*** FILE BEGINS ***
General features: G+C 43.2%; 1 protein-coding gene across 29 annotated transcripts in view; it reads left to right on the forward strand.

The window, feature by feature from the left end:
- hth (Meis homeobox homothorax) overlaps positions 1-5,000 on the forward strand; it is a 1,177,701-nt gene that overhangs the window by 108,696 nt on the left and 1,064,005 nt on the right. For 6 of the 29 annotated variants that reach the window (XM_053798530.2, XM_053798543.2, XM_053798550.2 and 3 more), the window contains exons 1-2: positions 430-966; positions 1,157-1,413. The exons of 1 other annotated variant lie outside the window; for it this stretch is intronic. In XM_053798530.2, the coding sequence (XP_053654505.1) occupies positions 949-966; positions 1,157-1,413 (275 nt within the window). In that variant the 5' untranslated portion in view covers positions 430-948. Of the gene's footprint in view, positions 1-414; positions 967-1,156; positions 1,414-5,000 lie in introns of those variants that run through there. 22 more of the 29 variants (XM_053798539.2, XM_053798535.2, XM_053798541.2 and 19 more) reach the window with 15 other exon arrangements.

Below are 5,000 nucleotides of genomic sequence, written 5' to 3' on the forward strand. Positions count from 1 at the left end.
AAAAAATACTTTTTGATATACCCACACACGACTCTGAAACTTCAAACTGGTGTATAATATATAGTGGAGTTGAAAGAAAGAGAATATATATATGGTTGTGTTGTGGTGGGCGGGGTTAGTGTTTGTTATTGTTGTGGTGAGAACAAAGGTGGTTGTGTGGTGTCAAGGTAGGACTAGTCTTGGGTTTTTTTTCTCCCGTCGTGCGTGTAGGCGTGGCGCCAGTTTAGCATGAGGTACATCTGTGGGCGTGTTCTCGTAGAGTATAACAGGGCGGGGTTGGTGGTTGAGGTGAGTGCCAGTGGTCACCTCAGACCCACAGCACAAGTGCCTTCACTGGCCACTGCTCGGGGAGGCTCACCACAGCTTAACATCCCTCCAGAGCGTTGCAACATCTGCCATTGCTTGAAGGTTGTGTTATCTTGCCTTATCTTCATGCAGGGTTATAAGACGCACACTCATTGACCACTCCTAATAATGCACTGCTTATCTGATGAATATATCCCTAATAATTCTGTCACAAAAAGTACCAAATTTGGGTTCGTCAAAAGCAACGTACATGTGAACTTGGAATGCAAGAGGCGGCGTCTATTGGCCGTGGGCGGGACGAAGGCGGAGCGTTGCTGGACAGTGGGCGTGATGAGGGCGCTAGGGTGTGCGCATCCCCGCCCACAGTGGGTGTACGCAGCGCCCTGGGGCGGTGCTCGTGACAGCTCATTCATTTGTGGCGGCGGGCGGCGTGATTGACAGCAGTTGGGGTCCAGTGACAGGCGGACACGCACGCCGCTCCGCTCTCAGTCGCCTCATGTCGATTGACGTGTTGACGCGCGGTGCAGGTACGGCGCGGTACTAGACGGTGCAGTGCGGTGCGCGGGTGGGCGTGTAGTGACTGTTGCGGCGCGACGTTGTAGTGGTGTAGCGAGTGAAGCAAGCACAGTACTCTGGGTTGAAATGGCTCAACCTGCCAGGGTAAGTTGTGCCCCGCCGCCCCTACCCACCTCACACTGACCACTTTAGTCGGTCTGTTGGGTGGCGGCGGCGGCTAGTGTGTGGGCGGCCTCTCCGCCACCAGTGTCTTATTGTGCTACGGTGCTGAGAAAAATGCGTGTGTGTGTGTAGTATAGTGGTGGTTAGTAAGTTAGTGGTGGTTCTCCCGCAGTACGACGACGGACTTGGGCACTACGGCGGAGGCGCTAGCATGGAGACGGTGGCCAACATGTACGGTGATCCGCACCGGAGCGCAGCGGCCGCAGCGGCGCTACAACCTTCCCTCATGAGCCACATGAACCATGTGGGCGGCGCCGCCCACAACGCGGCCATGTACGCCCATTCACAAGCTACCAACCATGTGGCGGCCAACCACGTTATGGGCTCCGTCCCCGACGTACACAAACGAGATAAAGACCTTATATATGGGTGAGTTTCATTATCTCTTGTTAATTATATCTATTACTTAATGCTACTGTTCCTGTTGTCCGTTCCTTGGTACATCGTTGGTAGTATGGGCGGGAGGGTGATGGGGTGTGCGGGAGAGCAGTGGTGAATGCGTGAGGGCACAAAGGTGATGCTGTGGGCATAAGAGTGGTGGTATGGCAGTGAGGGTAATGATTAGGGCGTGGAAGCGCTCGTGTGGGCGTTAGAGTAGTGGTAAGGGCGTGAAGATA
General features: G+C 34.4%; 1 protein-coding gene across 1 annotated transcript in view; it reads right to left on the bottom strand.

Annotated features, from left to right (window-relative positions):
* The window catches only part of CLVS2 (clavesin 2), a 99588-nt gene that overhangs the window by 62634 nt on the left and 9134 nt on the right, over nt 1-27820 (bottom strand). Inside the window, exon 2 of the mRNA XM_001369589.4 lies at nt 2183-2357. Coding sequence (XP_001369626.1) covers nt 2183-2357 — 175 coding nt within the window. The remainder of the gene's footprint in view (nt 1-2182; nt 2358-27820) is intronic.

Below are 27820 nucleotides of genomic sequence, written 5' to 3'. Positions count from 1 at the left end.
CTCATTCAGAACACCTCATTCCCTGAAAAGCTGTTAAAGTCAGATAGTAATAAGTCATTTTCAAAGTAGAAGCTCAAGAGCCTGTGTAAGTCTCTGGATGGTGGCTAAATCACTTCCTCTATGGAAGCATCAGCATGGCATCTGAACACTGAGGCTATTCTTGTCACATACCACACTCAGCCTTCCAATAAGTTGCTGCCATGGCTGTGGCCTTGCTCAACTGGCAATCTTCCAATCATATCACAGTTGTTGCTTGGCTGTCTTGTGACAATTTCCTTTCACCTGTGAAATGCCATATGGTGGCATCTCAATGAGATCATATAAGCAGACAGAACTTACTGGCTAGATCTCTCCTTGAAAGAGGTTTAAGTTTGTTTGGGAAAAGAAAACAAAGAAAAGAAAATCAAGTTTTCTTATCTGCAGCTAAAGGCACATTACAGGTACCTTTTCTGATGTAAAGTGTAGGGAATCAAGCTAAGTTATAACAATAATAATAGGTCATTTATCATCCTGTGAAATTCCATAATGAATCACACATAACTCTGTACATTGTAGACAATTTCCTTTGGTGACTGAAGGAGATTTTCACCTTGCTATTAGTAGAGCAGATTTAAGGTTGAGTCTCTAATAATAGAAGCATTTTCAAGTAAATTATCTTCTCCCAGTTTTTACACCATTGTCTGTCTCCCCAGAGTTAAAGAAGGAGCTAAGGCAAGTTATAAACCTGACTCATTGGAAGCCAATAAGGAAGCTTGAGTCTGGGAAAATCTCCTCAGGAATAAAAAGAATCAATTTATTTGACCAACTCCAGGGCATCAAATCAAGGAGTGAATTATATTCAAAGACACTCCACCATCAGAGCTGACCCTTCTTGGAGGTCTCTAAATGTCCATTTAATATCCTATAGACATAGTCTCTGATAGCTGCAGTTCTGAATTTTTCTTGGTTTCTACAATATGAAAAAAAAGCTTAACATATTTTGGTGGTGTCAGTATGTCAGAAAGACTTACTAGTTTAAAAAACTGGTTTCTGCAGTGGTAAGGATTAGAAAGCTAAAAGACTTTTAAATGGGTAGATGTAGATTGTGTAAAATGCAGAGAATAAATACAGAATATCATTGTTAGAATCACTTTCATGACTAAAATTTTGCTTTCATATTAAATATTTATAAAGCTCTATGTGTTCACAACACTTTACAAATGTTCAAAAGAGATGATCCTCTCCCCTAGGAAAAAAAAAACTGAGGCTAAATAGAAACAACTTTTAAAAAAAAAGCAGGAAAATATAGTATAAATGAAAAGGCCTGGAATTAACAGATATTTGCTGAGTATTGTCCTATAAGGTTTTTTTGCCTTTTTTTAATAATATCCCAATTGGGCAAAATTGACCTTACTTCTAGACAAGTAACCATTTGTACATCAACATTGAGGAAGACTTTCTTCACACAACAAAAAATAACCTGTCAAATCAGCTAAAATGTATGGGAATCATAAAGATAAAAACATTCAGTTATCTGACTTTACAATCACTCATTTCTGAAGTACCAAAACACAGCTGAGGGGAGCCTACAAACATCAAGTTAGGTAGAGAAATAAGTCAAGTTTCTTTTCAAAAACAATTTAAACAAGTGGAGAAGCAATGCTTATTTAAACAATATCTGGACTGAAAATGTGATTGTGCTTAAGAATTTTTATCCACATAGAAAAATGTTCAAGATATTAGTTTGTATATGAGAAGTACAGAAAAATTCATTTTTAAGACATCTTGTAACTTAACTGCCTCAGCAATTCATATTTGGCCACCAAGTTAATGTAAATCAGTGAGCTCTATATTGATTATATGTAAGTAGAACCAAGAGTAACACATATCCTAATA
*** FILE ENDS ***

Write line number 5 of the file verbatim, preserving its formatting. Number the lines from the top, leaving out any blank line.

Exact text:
AAAAAATACTTTTTGATATACCCACACACGACTCTGAAACTTCAAACTGGTGTATAATATATAGTGGAGTTGAAAGAAAGAGAATATATATATGGTTGTGTTGTGGTGGGCGGGGTTAGTGTTTGTTATTGTTGTGGTGAGAACAAAGGTGGTTGTGTGGTGTCAAGGTAGGACTAGTCTTGGGTTTTTTTTCTCCCGTCGTGCGTGTAGGCGTGGCGCCAGTTTAGCATGAGGTACATCTGTGGGCGTGTTCTCGTAGAGTATAACAGGGCGGGGTTGGTGGTTGAGGTGAGTGCCAGTGGTCACCTCAGACCCACAGCACAAGTGCCTTCACTGGCCACTGCTCGGGGAGGCTCACCACAGCTTAACATCCCTCCAGAGCGTTGCAACATCTGCCATTGCTTGAAGGTTGTGTTATCTTGCCTTATCTTCATGCAGGGTTATAAGACGCACACTCATTGACCACTCCTAATAATGCACTGCTTATCTGATGAATATATCCCTAATAATTCTGTCACAAAAAGTACCAAATTTGGGTTCGTCAAAAGCAACGTACATGTGAACTTGGAATGCAAGAGGCGGCGTCTATTGGCCGTGGGCGGGACGAAGGCGGAGCGTTGCTGGACAGTGGGCGTGATGAGGGCGCTAGGGTGTGCGCATCCCCGCCCACAGTGGGTGTACGCAGCGCCCTGGGGCGGTGCTCGTGACAGCTCATTCATTTGTGGCGGCGGGCGGCGTGATTGACAGCAGTTGGGGTCCAGTGACAGGCGGACACGCACGCCGCTCCGCTCTCAGTCGCCTCATGTCGATTGACGTGTTGACGCGCGGTGCAGGTACGGCGCGGTACTAGACGGTGCAGTGCGGTGCGCGGGTGGGCGTGTAGTGACTGTTGCGGCGCGACGTTGTAGTGGTGTAGCGAGTGAAGCAAGCACAGTACTCTGGGTTGAAATGGCTCAACCTGCCAGGGTAAGTTGTGCCCCGCCGCCCCTACCCACCTCACACTGACCACTTTAGTCGGTCTGTTGGGTGGCGGCGGCGGCTAGTGTGTGGGCGGCCTCTCCGCCACCAGTGTCTTATTGTGCTACGGTGCTGAGAAAAATGCGTGTGTGTGTGTAGTATAGTGGTGGTTAGTAAGTTAGTGGTGGTTCTCCCGCAGTACGACGACGGACTTGGGCACTACGGCGGAGGCGCTAGCATGGAGACGGTGGCCAACATGTACGGTGATCCGCACCGGAGCGCAGCGGCCGCAGCGGCGCTACAACCTTCCCTCATGAGCCACATGAACCATGTGGGCGGCGCCGCCCACAACGCGGCCATGTACGCCCATTCACAAGCTACCAACCATGTGGCGGCCAACCACGTTATGGGCTCCGTCCCCGACGTACACAAACGAGATAAAGACCTTATATATGGGTGAGTTTCATTATCTCTTGTTAATTATATCTATTACTTAATGCTACTGTTCCTGTTGTCCGTTCCTTGGTACATCGTTGGTAGTATGGGCGGGAGGGTGATGGGGTGTGCGGGAGAGCAGTGGTGAATGCGTGAGGGCACAAAGGTGATGCTGTGGGCATAAGAGTGGTGGTATGGCAGTGAGGGTAATGATTAGGGCGTGGAAGCGCTCGTGTGGGCGTTAGAGTAGTGGTAAGGGCGTGAAGATA